Simple Solution for Kids’ Sleep Deprivation

March 12, 2016

 

What’s keeping your kids up at night? Many things, says a Mercy Kids doctor, but there is often one thing in common: technology.

“TVs, DVDs cell phones, tablets and laptops – electronics are now commonplace in the bedroom, and they shouldn’t be,” said Dr. Matthew Lundien, medical director of Mercy Clinic Pediatric Pulmonology and Sleep Disorders. “Many of the kids I see in my clinic don’t have a medical condition per se; instead, they are suffering from a socially-induced sleep deprivation problem.”

In other words, whether it’s texting a friend or binge-watching a children’s show on Netflix, the boundaries between bedtime and playtime have never been blurrier. The more emotionally connected kids are to the technology, the less time they will spend getting quality sleep.

“It’s a rampant problem in America right now,” Dr. Lundien said. “Adults are able to screen those distractions out, but kids can’t. So, parents have to be the ones to really take charge.”

Step one is to identify just how sleep deprived your child really is. Dr. Lundien cites the following sleep chart from “A Clinical Guide to Pediatric Sleep.”

AGE*                                              Total Sleep time /24 hours
Toddlers (1-3 years)                         11-13 hours (includes naps)
Preschool (3-5 yrs)                           9-10 hrs (includes naps)
School age (6-12)                             9-10 hrs
Adolescents (12-18)                         9-9.25 hrs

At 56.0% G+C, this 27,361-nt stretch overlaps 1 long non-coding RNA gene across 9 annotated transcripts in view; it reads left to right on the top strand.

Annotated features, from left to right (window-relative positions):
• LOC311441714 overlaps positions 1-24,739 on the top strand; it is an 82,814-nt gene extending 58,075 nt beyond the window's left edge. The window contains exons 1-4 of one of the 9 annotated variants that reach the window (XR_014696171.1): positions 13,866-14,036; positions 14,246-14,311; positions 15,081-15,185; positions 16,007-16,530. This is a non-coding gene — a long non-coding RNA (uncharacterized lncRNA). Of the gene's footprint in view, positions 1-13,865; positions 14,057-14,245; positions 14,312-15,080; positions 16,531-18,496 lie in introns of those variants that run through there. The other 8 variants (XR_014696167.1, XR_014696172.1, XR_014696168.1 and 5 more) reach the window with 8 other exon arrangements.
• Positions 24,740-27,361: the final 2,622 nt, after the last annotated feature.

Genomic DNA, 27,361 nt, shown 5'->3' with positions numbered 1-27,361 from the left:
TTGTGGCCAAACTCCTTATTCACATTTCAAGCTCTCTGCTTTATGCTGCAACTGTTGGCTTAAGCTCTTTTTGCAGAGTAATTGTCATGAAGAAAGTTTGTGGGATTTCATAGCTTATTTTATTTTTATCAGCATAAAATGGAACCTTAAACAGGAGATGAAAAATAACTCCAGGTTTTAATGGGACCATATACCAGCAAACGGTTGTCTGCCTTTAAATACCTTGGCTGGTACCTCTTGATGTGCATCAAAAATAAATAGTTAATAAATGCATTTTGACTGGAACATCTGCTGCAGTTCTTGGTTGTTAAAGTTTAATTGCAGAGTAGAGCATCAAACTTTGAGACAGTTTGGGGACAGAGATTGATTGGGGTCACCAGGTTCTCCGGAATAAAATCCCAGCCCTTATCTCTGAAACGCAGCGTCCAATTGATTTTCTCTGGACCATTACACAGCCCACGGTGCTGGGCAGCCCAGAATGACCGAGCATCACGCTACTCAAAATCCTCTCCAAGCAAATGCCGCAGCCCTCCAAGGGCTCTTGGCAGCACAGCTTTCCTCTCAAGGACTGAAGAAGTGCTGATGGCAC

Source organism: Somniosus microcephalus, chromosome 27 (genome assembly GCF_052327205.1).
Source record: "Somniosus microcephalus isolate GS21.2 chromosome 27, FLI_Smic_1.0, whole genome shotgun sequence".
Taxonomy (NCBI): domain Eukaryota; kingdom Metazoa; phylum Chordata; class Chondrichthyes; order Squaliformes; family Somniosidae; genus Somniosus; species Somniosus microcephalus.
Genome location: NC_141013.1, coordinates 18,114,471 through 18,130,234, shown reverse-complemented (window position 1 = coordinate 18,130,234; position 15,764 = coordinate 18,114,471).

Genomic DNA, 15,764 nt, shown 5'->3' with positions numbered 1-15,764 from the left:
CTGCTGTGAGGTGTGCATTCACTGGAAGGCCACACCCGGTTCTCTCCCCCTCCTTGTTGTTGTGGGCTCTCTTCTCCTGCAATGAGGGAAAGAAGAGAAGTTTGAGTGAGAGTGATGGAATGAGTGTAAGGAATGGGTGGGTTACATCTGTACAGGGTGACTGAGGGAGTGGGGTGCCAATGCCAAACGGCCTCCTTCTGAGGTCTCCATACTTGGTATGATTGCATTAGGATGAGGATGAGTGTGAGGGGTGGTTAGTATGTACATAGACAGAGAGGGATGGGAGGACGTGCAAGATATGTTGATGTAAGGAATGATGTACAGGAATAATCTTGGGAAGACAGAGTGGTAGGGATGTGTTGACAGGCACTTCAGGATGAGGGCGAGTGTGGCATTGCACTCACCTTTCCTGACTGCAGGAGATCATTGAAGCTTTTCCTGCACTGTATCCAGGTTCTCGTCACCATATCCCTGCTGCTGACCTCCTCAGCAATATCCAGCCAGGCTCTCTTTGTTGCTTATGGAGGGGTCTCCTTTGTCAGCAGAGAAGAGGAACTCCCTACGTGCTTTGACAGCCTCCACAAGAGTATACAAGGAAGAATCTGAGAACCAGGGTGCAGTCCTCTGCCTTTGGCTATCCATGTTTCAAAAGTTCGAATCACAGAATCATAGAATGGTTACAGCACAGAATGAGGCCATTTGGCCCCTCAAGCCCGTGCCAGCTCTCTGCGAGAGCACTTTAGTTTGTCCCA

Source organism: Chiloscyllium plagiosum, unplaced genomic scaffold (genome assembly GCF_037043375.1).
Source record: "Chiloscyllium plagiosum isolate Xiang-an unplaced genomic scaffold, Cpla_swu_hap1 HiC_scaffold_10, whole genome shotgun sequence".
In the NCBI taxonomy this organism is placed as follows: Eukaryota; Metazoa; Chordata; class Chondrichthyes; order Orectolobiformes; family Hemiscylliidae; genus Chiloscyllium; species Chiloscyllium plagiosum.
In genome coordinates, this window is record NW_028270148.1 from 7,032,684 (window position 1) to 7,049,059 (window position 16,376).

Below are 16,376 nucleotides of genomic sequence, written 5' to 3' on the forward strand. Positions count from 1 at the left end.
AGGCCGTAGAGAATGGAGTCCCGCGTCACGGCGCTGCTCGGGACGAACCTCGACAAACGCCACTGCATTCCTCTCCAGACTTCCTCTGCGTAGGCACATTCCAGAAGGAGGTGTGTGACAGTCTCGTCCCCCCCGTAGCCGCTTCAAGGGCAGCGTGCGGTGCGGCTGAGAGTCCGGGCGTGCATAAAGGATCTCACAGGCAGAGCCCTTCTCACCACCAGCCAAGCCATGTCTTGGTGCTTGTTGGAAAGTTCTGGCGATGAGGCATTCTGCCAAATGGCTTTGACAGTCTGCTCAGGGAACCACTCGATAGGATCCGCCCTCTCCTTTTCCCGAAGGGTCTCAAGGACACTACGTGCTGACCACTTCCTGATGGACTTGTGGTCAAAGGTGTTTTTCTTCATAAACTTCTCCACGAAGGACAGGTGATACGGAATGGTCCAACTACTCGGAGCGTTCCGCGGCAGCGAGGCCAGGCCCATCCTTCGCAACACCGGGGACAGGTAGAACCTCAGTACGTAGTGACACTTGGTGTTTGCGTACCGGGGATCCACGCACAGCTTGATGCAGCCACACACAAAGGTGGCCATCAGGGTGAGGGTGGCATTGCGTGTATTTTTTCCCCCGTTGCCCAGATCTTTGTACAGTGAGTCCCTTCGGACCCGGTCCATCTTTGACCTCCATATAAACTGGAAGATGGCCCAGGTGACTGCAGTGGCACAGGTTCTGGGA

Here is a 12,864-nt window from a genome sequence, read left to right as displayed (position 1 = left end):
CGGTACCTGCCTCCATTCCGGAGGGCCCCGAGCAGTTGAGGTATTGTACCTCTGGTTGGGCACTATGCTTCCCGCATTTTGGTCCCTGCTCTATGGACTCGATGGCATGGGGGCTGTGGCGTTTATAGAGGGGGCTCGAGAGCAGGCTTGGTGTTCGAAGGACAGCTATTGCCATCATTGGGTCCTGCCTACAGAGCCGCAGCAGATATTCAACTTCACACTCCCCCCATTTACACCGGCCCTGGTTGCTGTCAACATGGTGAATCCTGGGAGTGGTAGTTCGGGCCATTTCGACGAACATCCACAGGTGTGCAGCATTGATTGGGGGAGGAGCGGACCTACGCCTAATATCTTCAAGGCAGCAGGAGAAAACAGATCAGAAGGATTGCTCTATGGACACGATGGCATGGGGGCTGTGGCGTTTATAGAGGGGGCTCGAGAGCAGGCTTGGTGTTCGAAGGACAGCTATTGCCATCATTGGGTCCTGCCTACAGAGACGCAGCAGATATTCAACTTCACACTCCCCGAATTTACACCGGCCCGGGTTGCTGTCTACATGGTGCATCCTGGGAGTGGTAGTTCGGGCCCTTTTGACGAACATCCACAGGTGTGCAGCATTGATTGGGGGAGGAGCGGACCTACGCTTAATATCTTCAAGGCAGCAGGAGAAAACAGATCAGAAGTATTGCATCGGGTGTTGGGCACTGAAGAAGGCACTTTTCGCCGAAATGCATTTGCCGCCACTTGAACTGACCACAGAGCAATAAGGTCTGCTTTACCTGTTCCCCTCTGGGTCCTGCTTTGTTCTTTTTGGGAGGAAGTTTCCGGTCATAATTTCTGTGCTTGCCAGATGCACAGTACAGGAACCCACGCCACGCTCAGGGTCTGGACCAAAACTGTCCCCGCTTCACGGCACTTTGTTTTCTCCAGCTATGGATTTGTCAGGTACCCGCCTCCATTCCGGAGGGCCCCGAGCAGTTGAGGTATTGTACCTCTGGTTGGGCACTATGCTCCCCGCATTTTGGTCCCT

“The next step would be setting rules, limits and boundaries,” Dr. Lundien said. “Kids learn through consistent parental instruction. Tell your kids that cell phones and other electronics aren’t allowed in the bedroom. I recommend parents unplug and lock the devices up with a key if necessary. Or, impose a mandatory battery charging time overnight in an area separated from the child.”

The goal is to keep everyone – and every device – from draining.

“Sadly, this is a real struggle for families and many aren’t successful,” Dr. Lundien added. “We live in a society where it is common for people to look for a chemical solution (i.e. medicine) for problems, and parents are even overusing drugs like melatonin to help kids sleep – but when you put something in a young, developing body and brain, it’s hard to predict the long-term side effects.”

Dr. Lundien points to a recent statement by the American Academy of Sleep Medicine on how to avoid using sleeping pills to deal with insomnia.

“With the simple flip of a switch, kids can be happier, smarter and more active,” Dr. Lundien said. “Good sleep hygiene and healthy sleep won’t just benefit kids – it will benefit the whole family.”

*Dr. Lundien didn’t include neonatal and infant sleep times since they are so remarkably different from toddlers and older children.

 

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